Toni Morrison isn’t a figure one would typically associate with John Cage, but her 1993 Paris Review interview echoed Cage’s sentiments about “wastefulness” in art: “You must practice thrift in order to achieve that luxurious quality of wastefulness... I’ve always felt that that peculiar sense of hunger at the end of a piece of art – a yearning for more – is really very, very powerful.” Cage himself, quoted in the 2015 Avant Music Festival’s program, hoped that the change from “pinch-penny mental attitudes to courageous wastefulness” would become as prevalent in the arts as it is in nature. Along those lines, his late choral music is spare, seemingly simple: quiet, almost fragile sounds scattered over silences (and vice versa). When rendered by Ekmeles Vocal Ensemble this past weekend, the choral works were all-enveloping yet frail and vulnerable, like a beloved blanket fraying at the seams.

The concert consisted of choral music written during the last 13 years of Cage’s life, starting with the two short works Ear for EAR (antiphonies) of 1983 and Four² of 1990. In the first, countertenor Patrick Fennig stood alone on the stage and eked out the softest of syllables made from the letters in the word “ear” (“ra”, “re”) while the other vocalists, hidden backstage and behind the audience, echoed and answered him, in the traditional Roman Catholic antiphonal style. Afterwards, they all migrated to the stage for Four², during which they sang combinations of letters from the word “Oregon”, once again in delicate overlapping tones. And in the fourth piece – Five – the layers were even more spread out, as there were five vocalists performing rather than twelve, as before. Scored for five musicians on any instrument or voice, this piece is also brief (five minutes long, consisting of five lines for each part), with austere harmonies and expansive gaps in sound.

Hymns & Variations was composed in 1979 using subtractive techniques and chance operations on two hymns by William Billings, an early American choral composer. In Ekmeles’s performance, baritone Jeffrey Gavett conducted the other eleven vocalists through the 20 minute work at a brisk tempo, through the stark vertical stacks of pitches (and subsequent sharp bursts of silence) to the miraculous consonant finish. The ten “variations” – five on Billings’s “Old North”; five on his “Heath” – melted together into a beautiful strain of sounds and silences that came across as accidentally (yet stunningly) sacred. Throughout this and the other four works of the program, the vocalists struck tuning forks against their bodies and held them to their ears, reminding the audience of how randomized and difficult the music must be no matter how pretty or playful it sounded.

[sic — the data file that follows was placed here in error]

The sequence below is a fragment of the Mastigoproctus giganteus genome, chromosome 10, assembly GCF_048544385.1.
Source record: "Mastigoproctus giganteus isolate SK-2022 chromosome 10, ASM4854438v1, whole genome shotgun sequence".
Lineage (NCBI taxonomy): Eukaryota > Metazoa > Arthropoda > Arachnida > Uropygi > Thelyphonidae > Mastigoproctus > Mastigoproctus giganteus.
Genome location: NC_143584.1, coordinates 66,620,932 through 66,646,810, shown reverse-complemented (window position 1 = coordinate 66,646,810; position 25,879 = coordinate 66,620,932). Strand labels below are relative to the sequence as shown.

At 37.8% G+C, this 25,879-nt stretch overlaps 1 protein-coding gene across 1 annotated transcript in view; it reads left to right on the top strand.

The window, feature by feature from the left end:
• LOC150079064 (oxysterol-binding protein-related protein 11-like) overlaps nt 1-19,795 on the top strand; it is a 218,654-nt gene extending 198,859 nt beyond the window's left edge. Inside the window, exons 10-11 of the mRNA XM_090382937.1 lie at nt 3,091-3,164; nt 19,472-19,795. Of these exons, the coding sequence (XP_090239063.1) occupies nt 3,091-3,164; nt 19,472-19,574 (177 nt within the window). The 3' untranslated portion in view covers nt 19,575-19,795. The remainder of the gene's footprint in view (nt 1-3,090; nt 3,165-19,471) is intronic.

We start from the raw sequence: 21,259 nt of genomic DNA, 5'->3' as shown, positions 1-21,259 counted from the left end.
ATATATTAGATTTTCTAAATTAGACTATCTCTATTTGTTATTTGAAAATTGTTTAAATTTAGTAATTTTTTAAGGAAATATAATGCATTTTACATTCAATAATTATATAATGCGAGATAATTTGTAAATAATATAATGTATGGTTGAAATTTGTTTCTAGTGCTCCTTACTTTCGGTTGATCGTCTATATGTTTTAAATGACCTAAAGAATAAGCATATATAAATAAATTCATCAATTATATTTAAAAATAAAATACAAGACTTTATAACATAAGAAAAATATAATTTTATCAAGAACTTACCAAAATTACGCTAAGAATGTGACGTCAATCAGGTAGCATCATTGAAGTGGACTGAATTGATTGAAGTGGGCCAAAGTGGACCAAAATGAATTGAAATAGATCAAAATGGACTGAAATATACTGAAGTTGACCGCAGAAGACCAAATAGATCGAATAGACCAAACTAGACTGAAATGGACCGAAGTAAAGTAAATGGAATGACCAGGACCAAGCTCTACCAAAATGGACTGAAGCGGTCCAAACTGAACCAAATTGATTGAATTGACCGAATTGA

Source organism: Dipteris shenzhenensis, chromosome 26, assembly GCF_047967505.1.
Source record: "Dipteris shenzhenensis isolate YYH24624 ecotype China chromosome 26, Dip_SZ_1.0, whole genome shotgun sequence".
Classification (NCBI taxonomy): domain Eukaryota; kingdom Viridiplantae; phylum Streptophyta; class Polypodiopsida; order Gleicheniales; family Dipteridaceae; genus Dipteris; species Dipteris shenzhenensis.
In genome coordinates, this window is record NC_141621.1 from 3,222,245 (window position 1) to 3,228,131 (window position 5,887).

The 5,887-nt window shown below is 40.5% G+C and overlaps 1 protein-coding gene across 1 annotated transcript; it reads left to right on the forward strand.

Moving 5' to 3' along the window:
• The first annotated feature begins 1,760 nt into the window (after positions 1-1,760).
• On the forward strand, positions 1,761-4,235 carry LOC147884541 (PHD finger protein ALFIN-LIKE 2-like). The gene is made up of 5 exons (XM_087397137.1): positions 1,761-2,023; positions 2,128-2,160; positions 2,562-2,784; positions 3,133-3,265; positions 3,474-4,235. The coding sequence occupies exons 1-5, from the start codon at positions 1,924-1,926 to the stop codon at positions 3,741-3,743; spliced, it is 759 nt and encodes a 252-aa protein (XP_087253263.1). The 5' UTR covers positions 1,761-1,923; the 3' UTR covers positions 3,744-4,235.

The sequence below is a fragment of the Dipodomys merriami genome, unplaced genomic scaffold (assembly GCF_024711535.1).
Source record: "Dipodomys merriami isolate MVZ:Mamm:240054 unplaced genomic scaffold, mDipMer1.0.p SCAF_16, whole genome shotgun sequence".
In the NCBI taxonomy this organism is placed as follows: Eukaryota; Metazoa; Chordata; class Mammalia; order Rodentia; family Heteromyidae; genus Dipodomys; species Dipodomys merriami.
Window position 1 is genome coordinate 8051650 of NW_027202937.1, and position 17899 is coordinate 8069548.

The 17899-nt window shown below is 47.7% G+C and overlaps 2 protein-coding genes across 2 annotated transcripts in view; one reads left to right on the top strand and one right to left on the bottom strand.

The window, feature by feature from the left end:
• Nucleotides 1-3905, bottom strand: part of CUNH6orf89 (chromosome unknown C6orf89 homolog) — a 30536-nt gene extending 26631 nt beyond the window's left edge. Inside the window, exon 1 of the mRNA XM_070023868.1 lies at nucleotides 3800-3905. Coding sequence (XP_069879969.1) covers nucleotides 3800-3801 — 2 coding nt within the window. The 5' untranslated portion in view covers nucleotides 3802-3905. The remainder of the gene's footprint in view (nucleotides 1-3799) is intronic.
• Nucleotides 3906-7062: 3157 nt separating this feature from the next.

By contrast with these restrained four works, Four Solos for Voice (93-96) of 1988 was a crowded clamor of sounds as Jane Sheldon, Elisa Sutherland, Tomas Cruz, and Jeffrey Gavett sang four separate solos (numbers 93 through 96) from texts that Cage apparently unearthed in random filing cabinets. As opposed to the smoothness of the overlapping vowels, the vocalists here catapulted an onslaught of words and textures from the stage as the lights periodically dimmed and got brighter. They warbled, clucked, croaked, rasped, mumbled, groaned and belted out incongruous snatches of lyrics (“That’s why you lied about your hubby!” from Mr Gavett, for instance). At one point Ms Sutherland squeaked out, “Dandelions make nice candles if they are dried up... make a wish and blow out the candles.”

The only drawback to this otherwise stellar performance was the aspect of tentativeness or haphazardness among the different arrangements of performers. There were several last-minute substitutions due to illness, and the result was an occasional slip into uncertainty and lack of precision. John Cage famously declared that “records ruin the landscape”, so perhaps I have myself to blame, after listening to the choral works on my iPod so frequently and entering the concert space with a sense of expectation. Throughout the evening the vocalists, particularly the tenors, would occasionally land on a pitch apparently slightly off from what was desired and then slide to the “correct” pitch, leaving a split-second sour taste in one’s mouth. Despite the imperfect intonation and despite the abundance of sounds and silences, the concert nevertheless managed to leave one hungry for more. Luckily, Cage’s music is so ear-opening that the traffic skidding past on slick winter roads was more than enough sustenance for the journey home.